With friends, family, or Mother Nature, camping can be a nutritious activity that brings you closer together. More than 41.6 million people went camping in the United States last year, making it the most popular recreational activity in the country.
That being said, it’s also possible that you’ll wake up in the middle of a nightmare featuring portable stove-nuke-nuked meat, tent collapse, and bears invading. As it turns out, there are a number of things you can do in advance to ensure that your camping trip goes off without a hitch.
Determine how much space you have, what kind of transportation you’ll be using, and how long you’ll be gone before deciding what to pack. Keep an eye on your pack’s weight and bulk when you’re hiking to your camping destination. Mountaineering isn’t for the faint of heart.
This checklist from Montgomery Country Parks will help you focus on the essentials and leave the extras for the next time you go camping in a vehicle.
Choose your pack
The duration of your walk and the length of your spine should be taken into consideration when selecting a backpack. A pack’s volume is listed in liters by manufacturers. For two to five-day walks, a 60- to 80-liter multi-day pack is ideal.
In the event that you’re going on day hikes from your base camp location, you’ll only need a compact day pack to carry your daily rations and equipment.
Take a good night’s rest.
Keep in mind that you will need a tent, sleeping bag, pad, and pillow. Having a crick in your neck doesn’t signify you’re an explorer.
Depending on how many people are crammed in, the tent’s size can be adjusted. Make sure it’s weather-resistant, too, because, well, you’re likely to encounter some weather.
Designed for spring, summer, and fall weather, a three-season tent can keep people dry in light snow or rain while keeping mosquitoes and other pests out of the tent. If you’re planning a winter camping trip, you’ll need a tent that can endure the elements.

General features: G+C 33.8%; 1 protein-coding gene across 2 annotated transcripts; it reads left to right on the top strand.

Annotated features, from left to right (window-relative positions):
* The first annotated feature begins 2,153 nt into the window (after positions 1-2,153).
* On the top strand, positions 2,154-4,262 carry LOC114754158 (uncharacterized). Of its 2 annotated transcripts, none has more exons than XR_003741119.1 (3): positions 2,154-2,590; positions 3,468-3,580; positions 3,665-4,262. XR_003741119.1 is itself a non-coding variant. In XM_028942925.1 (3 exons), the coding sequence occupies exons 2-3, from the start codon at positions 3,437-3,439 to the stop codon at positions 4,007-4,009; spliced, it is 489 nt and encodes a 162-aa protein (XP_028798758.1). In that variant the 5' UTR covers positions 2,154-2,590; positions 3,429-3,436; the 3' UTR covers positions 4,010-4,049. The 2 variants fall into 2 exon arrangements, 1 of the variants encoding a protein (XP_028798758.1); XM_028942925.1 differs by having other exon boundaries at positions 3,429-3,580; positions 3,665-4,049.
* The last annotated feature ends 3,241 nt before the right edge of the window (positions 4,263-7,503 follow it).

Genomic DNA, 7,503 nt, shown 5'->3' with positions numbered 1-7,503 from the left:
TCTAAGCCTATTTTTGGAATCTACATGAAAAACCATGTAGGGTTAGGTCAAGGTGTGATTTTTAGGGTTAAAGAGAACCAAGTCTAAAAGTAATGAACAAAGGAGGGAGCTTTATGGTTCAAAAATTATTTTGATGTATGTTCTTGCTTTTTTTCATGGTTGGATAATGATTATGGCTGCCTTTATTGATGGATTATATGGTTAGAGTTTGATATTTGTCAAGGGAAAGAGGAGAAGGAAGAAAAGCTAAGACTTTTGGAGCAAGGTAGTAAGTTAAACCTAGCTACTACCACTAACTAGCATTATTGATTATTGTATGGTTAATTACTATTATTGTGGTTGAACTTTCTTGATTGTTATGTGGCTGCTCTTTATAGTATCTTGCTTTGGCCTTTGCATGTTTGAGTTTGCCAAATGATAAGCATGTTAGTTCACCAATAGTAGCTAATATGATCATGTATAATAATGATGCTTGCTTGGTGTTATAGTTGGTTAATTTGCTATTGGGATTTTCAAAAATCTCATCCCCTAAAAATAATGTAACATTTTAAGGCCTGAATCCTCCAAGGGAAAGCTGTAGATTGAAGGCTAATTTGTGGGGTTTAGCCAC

Pick a location.
What comes next once everything has been put away? Finding a place for your campfire. National parks, state parks, and other campgrounds can be found all throughout the country.
Learn about the park’s facilities before you decide whether it’s right for you. Grills and showers are available at most campgrounds. Others even have Wi-Fi.
If you’re going during the summer, be sure to phone ahead and book a space. Campgrounds at high altitudes may cause altitude sickness, so inquire about animals.
Establish a camp
Once you’ve arrived at the campground, look for a flat spot to set up your tent. Make care to cover it with a tent in the event of rain. (https://campingplassen.no/)
Choosing a location near a water source will make it easier for you to wash dishes, shower, and restock water bottles. You should, however, be aware of local rules prohibiting camping within a particular distance of streams and rivers. (http://campingplassen.no/camping-kristiansand/)
Camping is a unique experience that few things can match. (http://campingplassen.no/overnatting-kristiansand/) You’ll be hooked after your first camping trip if you prepare ahead, find a suitable location to pitch, and pack the necessary supplies. However, like with other outdoor pursuits, proper preparation and planning are essential. You’re stranded in the wilderness, far from civilisation. If this is your first time camping, it’s critical to know that you’ve covered all the bases.